Drawing of a cargo ship and a contract being signed.Southeast Asian countries are moving to constrain imports of recyclables, but some exporters are mislabeling scrap plastic shipments to get around the restrictions.

Across the region, which has seen a spike in scrap material imports, countries have implemented various types of restrictions this year.

In response, some exporters in the U.S. and elsewhere, and their importing counterparts in the destination countries, are reportedly falsely identifying scrap plastic as another product in shipping paperwork.

When scrap materials are shipped internationally, they are identified using harmonized system (HS) codes, which are recognized internationally. When countries look to restrict imports, they often do so using the HS code. Scrap plastic, for instance, is identified using code 3915.

China, Malaysia and a handful of other Southeast Asian countries have enacted restrictions on importing materials under code 3915. But this month, Malaysian government official Zuraida Kamaruddin visited a port and found imports were incorrectly labeled, according to the Malay Mail newspaper. Kamaruddin, who has taken the lead on reforming the country’s scrap material import policies, noted that “some companies that import plastic waste had falsely declared their products using other codes” to continue to move material.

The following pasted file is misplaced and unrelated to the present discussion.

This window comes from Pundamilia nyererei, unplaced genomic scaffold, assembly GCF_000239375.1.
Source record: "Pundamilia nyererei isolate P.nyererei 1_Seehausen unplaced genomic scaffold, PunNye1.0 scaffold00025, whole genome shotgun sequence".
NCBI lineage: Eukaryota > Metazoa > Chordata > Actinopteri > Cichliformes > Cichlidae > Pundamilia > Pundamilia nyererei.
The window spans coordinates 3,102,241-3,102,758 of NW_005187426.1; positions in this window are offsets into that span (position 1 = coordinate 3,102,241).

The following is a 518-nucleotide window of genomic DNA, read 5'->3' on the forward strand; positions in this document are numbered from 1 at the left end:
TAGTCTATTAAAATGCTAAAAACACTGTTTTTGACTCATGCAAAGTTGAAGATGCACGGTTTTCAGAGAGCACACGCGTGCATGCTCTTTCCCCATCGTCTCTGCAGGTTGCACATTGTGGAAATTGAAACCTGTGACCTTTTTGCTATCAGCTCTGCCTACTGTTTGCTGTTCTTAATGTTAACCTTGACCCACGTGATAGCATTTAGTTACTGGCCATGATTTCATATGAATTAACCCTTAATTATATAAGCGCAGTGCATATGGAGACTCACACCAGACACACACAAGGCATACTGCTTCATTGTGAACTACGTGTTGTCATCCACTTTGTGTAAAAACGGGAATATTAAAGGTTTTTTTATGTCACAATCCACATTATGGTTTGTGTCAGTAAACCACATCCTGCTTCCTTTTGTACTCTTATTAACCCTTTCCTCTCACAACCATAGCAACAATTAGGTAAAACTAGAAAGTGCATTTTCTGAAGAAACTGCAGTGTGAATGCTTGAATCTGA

Steve Wong, executive director of the China Scrap Plastics Association, confirmed that this is a common practice.

“Now because of this suspension of issuing approved permits, lots of recyclers use different codes,” Wong explained.

“When it’s ‘scrap’ it’s more likely their shipment gets opened and inspected,” he added.

This is common in other countries as well, Wong noted, and in some cases it’s not as much of a problem because the scrap plastic in question is very similar to another tariff code. For instance, polypropylene super sacks might be imported under the code for polypropylene used bags, avoiding the scrap tariff code. But in other cases, the material is labeled under a very different code.

The mislabeling also means trade data, which has showed a dramatic decline in scrap plastic shipments to Southeast Asia in recent months, is likely skewed. The U.S. Census Bureau database charts exports based on HS code.

According to the Malaysian news article, Kamaruddin said businesses that mislabel shipments should be penalized, and she planned to bring it up to other government officials.

Image credit: By Julia Tim/Shutterstock

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